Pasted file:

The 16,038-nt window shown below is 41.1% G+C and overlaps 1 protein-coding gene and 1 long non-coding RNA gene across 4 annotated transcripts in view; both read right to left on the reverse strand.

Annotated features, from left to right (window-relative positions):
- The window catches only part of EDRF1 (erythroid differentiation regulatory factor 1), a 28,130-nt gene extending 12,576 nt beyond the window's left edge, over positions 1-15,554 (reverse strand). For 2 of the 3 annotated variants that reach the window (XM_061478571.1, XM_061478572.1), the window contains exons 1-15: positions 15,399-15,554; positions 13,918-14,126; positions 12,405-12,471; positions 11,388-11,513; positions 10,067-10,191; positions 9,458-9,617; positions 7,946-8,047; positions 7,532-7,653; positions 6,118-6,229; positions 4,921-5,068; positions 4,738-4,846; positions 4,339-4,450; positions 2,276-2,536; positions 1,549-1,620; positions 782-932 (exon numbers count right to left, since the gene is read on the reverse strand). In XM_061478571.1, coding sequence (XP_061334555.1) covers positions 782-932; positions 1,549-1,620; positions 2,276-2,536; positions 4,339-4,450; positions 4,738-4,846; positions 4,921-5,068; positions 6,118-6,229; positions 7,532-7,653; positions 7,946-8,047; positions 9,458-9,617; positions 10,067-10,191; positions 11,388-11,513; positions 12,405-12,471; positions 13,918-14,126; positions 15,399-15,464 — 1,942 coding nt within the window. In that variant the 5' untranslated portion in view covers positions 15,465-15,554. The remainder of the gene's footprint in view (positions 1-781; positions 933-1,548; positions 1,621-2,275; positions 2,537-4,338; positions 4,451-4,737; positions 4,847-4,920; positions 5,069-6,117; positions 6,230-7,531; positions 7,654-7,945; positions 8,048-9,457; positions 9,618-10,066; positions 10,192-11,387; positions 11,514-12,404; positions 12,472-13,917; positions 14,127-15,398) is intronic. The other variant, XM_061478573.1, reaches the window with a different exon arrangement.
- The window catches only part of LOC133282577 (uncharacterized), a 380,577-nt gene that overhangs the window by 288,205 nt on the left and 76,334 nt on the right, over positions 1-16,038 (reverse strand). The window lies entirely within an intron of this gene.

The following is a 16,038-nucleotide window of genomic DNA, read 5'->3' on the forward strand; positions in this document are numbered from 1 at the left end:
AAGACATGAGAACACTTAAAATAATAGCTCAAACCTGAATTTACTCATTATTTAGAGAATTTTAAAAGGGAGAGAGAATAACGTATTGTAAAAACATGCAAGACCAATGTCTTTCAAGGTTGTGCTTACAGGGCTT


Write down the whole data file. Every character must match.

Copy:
The 16,038-nt window shown below is 41.1% G+C and overlaps 1 protein-coding gene and 1 long non-coding RNA gene across 4 annotated transcripts in view; both read right to left on the reverse strand.

Annotated features, from left to right (window-relative positions):
- The window catches only part of EDRF1 (erythroid differentiation regulatory factor 1), a 28,130-nt gene extending 12,576 nt beyond the window's left edge, over positions 1-15,554 (reverse strand). For 2 of the 3 annotated variants that reach the window (XM_061478571.1, XM_061478572.1), the window contains exons 1-15: positions 15,399-15,554; positions 13,918-14,126; positions 12,405-12,471; positions 11,388-11,513; positions 10,067-10,191; positions 9,458-9,617; positions 7,946-8,047; positions 7,532-7,653; positions 6,118-6,229; positions 4,921-5,068; positions 4,738-4,846; positions 4,339-4,450; positions 2,276-2,536; positions 1,549-1,620; positions 782-932 (exon numbers count right to left, since the gene is read on the reverse strand). In XM_061478571.1, coding sequence (XP_061334555.1) covers positions 782-932; positions 1,549-1,620; positions 2,276-2,536; positions 4,339-4,450; positions 4,738-4,846; positions 4,921-5,068; positions 6,118-6,229; positions 7,532-7,653; positions 7,946-8,047; positions 9,458-9,617; positions 10,067-10,191; positions 11,388-11,513; positions 12,405-12,471; positions 13,918-14,126; positions 15,399-15,464 — 1,942 coding nt within the window. In that variant the 5' untranslated portion in view covers positions 15,465-15,554. The remainder of the gene's footprint in view (positions 1-781; positions 933-1,548; positions 1,621-2,275; positions 2,537-4,338; positions 4,451-4,737; positions 4,847-4,920; positions 5,069-6,117; positions 6,230-7,531; positions 7,654-7,945; positions 8,048-9,457; positions 9,618-10,066; positions 10,192-11,387; positions 11,514-12,404; positions 12,472-13,917; positions 14,127-15,398) is intronic. The other variant, XM_061478573.1, reaches the window with a different exon arrangement.
- The window catches only part of LOC133282577 (uncharacterized), a 380,577-nt gene that overhangs the window by 288,205 nt on the left and 76,334 nt on the right, over positions 1-16,038 (reverse strand). The window lies entirely within an intron of this gene.

The following is a 16,038-nucleotide window of genomic DNA, read 5'->3' on the forward strand; positions in this document are numbered from 1 at the left end:
AAGACATGAGAACACTTAAAATAATAGCTCAAACCTGAATTTACTCATTATTTAGAGAATTTTAAAAGGGAGAGAGAATAACGTATTGTAAAAACATGCAAGACCAATGTCTTTCAAGGTTGTGCTTACAGGGCTT